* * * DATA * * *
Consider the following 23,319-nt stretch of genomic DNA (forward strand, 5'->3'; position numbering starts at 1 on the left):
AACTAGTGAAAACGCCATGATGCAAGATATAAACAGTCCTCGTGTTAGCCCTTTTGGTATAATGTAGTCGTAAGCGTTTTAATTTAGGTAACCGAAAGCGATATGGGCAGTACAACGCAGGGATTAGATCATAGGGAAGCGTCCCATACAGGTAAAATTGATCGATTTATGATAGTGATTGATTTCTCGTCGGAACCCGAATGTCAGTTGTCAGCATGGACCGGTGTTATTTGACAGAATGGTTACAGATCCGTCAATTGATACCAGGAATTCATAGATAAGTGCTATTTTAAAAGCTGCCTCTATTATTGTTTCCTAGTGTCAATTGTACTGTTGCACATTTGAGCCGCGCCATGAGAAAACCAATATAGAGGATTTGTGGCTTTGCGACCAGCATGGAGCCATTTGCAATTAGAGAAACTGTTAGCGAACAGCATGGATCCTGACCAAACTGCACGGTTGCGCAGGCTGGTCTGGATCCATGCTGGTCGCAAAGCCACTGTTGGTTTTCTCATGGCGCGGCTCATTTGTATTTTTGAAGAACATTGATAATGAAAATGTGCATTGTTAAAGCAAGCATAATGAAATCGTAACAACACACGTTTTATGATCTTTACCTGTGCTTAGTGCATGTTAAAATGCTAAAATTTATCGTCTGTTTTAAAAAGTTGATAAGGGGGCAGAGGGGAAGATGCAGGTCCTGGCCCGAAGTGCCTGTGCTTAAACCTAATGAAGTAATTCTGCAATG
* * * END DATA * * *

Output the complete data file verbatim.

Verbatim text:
Consider the following 23,319-nt stretch of genomic DNA (forward strand, 5'->3'; position numbering starts at 1 on the left):
AACTAGTGAAAACGCCATGATGCAAGATATAAACAGTCCTCGTGTTAGCCCTTTTGGTATAATGTAGTCGTAAGCGTTTTAATTTAGGTAACCGAAAGCGATATGGGCAGTACAACGCAGGGATTAGATCATAGGGAAGCGTCCCATACAGGTAAAATTGATCGATTTATGATAGTGATTGATTTCTCGTCGGAACCCGAATGTCAGTTGTCAGCATGGACCGGTGTTATTTGACAGAATGGTTACAGATCCGTCAATTGATACCAGGAATTCATAGATAAGTGCTATTTTAAAAGCTGCCTCTATTATTGTTTCCTAGTGTCAATTGTACTGTTGCACATTTGAGCCGCGCCATGAGAAAACCAATATAGAGGATTTGTGGCTTTGCGACCAGCATGGAGCCATTTGCAATTAGAGAAACTGTTAGCGAACAGCATGGATCCTGACCAAACTGCACGGTTGCGCAGGCTGGTCTGGATCCATGCTGGTCGCAAAGCCACTGTTGGTTTTCTCATGGCGCGGCTCATTTGTATTTTTGAAGAACATTGATAATGAAAATGTGCATTGTTAAAGCAAGCATAATGAAATCGTAACAACACACGTTTTATGATCTTTACCTGTGCTTAGTGCATGTTAAAATGCTAAAATTTATCGTCTGTTTTAAAAAGTTGATAAGGGGGCAGAGGGGAAGATGCAGGTCCTGGCCCGAAGTGCCTGTGCTTAAACCTAATGAAGTAATTCTGCAATG